1
vote
3answers
70 views

How units were defined?

I was wondering how we humans can be sure that one meter is one meter and that one second is one second. Nowadays, except for the Kilogram, all other units are well defined using highly accurate ...
2
votes
1answer
86 views

Why is charge not taken as a fundamental unit? [duplicate]

According to the definition of electric current, it appears to be a derived quantity. Charge on the other hand seems more fundamental than electric current. Then why is current taken as fundamental ...
11
votes
4answers
292 views

Why isn't it $E \approx 27.642 \times mc^2$?

Sorry for the strange question, but why is it that many of the most important physical equations don't have ugly numbers (i.e., "arbitrary" irrational factors) to line up both sides? Why can so many ...
7
votes
2answers
341 views

Why is the absolute zero a rational number in Celcius?

From the question "Why is the absolute zero -273.15?" I understood that 1°C is the 100th part of the difference of melting and boiling temperature of water (this is my high school physics, maybe there ...
7
votes
1answer
91 views

How is a standard unit divided into equally smaller or fractional units physically/experimentally?

Consider the standard unit of length: meter. How was it divided into decimeter, centimeter, millimeter, etc. when there were no shorter lengths than the standard? What is the physical/experimental ...
0
votes
3answers
190 views

Age of the universe in years

It seems to be commonly accepted that the Big Bang occurred roughly 13.7 billion years ago. My question is what is the meaning of the year in this context? When I type year definition into google, ...
4
votes
3answers
433 views

Why is the absolute zero -273.15ºC?

I can't find an answer of why the lowest temperature is -273.15ºC. Is it deduced theoretically or is it experimental? An explanation is that when any gas volume tends to zero, the temperature will be ...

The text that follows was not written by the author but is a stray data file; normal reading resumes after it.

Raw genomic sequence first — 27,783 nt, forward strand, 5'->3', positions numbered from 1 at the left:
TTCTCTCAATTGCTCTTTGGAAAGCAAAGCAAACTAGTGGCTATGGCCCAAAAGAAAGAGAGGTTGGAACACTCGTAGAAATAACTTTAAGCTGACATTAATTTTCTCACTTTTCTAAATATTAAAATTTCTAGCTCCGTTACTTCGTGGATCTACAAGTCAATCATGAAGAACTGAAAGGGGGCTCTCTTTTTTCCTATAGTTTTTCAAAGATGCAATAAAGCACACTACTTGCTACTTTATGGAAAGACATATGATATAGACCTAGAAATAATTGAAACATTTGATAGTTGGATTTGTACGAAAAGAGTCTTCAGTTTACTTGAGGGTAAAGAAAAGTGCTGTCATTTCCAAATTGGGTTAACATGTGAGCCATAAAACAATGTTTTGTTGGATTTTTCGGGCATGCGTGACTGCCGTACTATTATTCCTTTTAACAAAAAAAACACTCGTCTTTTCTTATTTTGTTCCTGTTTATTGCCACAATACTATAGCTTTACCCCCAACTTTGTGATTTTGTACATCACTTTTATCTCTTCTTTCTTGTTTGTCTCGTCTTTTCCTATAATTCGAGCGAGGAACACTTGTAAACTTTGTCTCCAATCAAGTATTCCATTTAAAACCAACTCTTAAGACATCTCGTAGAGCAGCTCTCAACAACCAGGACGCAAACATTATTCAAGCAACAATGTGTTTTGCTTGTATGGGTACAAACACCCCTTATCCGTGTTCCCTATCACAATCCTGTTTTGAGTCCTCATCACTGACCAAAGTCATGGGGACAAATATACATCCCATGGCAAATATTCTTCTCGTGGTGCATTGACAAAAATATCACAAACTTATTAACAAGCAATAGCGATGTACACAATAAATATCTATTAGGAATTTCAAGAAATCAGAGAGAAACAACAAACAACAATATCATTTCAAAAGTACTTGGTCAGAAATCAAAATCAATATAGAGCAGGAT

2
votes
2answers
821 views

Why metric system uses kilogram as a basic SI unit?

SI system uses all (that I know) measurement basic units as 1 (single) instance: meter, second, ampere, etc, except the KILOgram. It already defined with 1000 multiplier (kilo). It prevents from ...
1
vote
1answer
185 views

Difference between nautical and terrestrial miles

Does someone know the historical reason behind the difference in physical units between nautical and terrestrial miles?
1
vote
4answers
2k views

Temperature in CGS (Gaussian) units

I've been struggling with conversion from Gaussian to SI units for sometime, trying to figure out how derived units in CGS (current, charge etc) relate to the SI units. But I couldn't find any ...
8
votes
2answers
3k views

273 + degree Celsius = Kelvin. Why 273?

Temperature conversion: 273 + degree Celsius = Kelvin Actually why is that 273? How does one come up with this? My teacher mentioned Gann's law (not sure if this is the one) but I couldn't find ...
3
votes
3answers
571 views

How do Temperature Scales work?

How exactly do temperature scales work? If my understanding is correct, the Celsius scale has two fixed points: (definitions of temperature irrespective of scale) 1. The freezing point of pure water ...
1
vote
3answers
192 views

Can you use PCR to make a standard kg?

While reading this question: Why do we still not have an exact definition for a kilogram? , I had a crazy thought. Using PCR, you make a known number of copies of a DNA strand where the length and ...
2
votes
4answers
277 views

Are circularly defined {velocity, distance, and time} a problem in physics?

In order to measure velocity, one needs a calibrated measuring stick and clock. But in order to calibrate a measuring stick you need a calibrated clock and velocity. And in order to calibrate a clock ...
2
votes
3answers
182 views

What widely recognized organizations set standards used by physics?

I recently answered a question about the meaning of the word "dimension" as used in physics. In that response, I provided the definition given in the International Vocabulary of Metrology (VIM) and ...
7
votes
5answers
1k views

Is anything actually 1 meter long (or 1kg of weight)?

I believe that no real objects are actually (exactly) 1 meter long, since for something to be 1.00000000... meters long, we would have to have the ability to measure with infinite precision. ...